editor = vim
# Executable used as merge tool. Paths will be passed as arguments.
mergetool = vimdiff
# Commands history file. Leave empty to disable.
history = ~/.grafcli_history
# Additional verbosity, if needed.
verbose = off
# Answer 'yes' to all overwrite prompts.
force = on

[resources]
# Directory where all local data will be stored (including backups).
data-dir = ~/.grafcli

# List of remote Grafana hosts.
# The key names do not matter, as long as matching section exists.
# Set the value to off to disable the host.
[hosts]
host.example.com = on

[host.example.com]
type = elastic
# In case of more hosts, use comma-separated values.
hosts = host1.example.com,host2.example.com
port = 9200
index = grafana-dash
ssl = off
# HTTP user and password, if any.
user =
password =

You can use other backends as well.

HTTP API:

[api.example.com]
type = api
url = http://localhost:3000/api
# Use either user and password or just the token
user =
password =
token =

MySQL:

[mysql.example.com]
type = mysql
host = mysql.example.com
port = 3306
user = grafana
password =
database = grafana

PostgreSQL:

[postgresql.example.com]
type = postgresql
host = postgresql.example.com
port = 5432
user = grafana
password =
database = grafana

SQLite:

[sqlite.example.com]
type = sqlite
path = /opt/grafana/data/grafana.db

Tips

Batch mode

Any command can be passed directly as arguments to grafcli, which will exit just after executing it. If you run it without arguments, you will get to interactive mode (preferable choice in most cases).

Batch mode:

$ grafcli ls remote
host.example.com
another.example.com
$ 

Interactive mode:

$ grafcli
[/]> ls remote
host.example.com
another.example.com
[/]> 

Short names

All rows and panels names start with a number and it may seem that typing all that stuff gets boring soon. There are completions available (triggered by the TAB key) to help you with that.

It is enough to provide just the number of the row or panel. So instead of typing:

[/]> cp /templates/dashboards/dashboard/1-Top-Row/1-Top-Panel /remote/example/dashboard/1-Top-Row

You can just do:

[/]> cp /templates/dashboards/dashboard/1/1 /remote/example/dashboard/1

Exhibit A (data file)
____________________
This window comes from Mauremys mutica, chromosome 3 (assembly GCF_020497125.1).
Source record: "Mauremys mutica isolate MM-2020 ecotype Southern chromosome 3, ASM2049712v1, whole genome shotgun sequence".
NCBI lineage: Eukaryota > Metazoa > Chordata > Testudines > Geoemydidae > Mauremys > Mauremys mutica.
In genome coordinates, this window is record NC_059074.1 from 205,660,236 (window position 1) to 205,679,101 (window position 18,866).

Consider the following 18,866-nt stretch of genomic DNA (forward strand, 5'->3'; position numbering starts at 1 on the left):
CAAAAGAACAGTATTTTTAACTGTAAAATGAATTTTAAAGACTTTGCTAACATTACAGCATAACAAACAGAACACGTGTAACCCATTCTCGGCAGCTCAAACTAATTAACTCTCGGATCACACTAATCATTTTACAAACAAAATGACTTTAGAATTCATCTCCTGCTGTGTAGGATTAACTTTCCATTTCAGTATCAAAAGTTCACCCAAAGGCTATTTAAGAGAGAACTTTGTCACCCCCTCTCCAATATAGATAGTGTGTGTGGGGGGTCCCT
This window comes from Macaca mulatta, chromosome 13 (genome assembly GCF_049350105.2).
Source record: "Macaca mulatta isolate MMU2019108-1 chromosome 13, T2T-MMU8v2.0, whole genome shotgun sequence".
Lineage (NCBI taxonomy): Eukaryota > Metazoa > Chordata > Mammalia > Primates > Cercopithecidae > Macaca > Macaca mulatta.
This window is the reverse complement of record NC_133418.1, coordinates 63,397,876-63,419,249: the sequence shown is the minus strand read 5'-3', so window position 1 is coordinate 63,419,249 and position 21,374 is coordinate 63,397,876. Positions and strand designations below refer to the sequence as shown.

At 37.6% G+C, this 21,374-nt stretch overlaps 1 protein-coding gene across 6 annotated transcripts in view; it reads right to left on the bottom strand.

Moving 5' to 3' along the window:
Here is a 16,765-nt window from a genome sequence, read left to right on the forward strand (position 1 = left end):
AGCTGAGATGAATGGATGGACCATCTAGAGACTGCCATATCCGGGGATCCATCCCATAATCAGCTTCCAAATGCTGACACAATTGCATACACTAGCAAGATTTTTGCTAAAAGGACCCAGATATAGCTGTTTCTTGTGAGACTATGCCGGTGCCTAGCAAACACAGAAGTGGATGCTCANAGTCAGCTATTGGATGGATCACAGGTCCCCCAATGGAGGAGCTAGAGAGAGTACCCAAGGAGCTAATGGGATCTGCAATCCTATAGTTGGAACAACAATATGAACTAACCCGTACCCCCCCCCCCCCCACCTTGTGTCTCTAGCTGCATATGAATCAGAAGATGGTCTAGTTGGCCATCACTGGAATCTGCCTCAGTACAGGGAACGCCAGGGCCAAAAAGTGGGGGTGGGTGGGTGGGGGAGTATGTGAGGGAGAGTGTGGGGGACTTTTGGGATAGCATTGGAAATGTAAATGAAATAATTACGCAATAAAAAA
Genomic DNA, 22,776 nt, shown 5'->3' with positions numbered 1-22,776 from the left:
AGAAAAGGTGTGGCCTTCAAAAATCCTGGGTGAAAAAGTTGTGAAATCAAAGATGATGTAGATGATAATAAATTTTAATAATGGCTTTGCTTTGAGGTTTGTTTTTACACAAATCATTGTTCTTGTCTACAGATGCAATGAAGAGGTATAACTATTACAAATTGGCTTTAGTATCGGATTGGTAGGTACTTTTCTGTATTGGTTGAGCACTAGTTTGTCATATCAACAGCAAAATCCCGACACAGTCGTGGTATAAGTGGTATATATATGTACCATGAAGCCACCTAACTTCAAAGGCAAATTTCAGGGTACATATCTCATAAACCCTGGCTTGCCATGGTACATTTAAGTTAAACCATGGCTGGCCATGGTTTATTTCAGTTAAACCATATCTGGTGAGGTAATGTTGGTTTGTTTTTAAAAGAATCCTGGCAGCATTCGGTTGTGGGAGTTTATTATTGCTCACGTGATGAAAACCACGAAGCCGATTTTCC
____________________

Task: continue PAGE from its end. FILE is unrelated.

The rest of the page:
But then again, TAB-completions make it easy enough to type full names.

Examples

Some of the common operations.

  • Store dashboard as template (saved to templates/dashboards/main_dashboard):
[/]> template remote/example/main_dashboard
  • Create the exact copy of dashboard's template:
[/templates/dashboards]> cp main_dashboard new_dashboard
  • Update remote dashboard with local template:
[/]> cp templates/dashboards/new_dashboard remote/main_dashboard
  • Move row from one dashboard to another (adds one more row to destination dashboard):
[/templates/dashboards]> cp main_dashboard/1-Top-Row new_dashboard
  • Move row from one dashboard to another and replace existing row:
[/templates/dashboards]> cp main_dashboard/1-Top-Row new_dashboard/2-Some-Existing-Row
  • Copy panel between rows (add one more panel to destination row).
[/templates/dashboards]> cp main_dashboard/1-Top-Row/1-Top-Panel new_dashboard/1-Top-Row
  • Copy panel between rows and replace existing panel.
[/templates/dashboards]> cp main_dashboard/1-Top-Row/1-Top-Panel new_dashboard/1-Top-Row/2-Second-Panel
  • Backup all dashboards.
[/] backup remote/example ~/backup.tgz
  • Restore a backup.
[/] restore ~/backup.tgz remote/example
  • Import dashboard from a file.
[/]> import ~/dashboard.json templates/dashboards/dashboard
  • Export dashboard to a file.
[/]> export templates/dashboards/dashboard ~/dashboard.json

Development

Running tests

Unit tests can be run by:

make unittests

To run integration tests:

make integration

The first run of integration tests can take a bit longer, since images will be built and downloaded.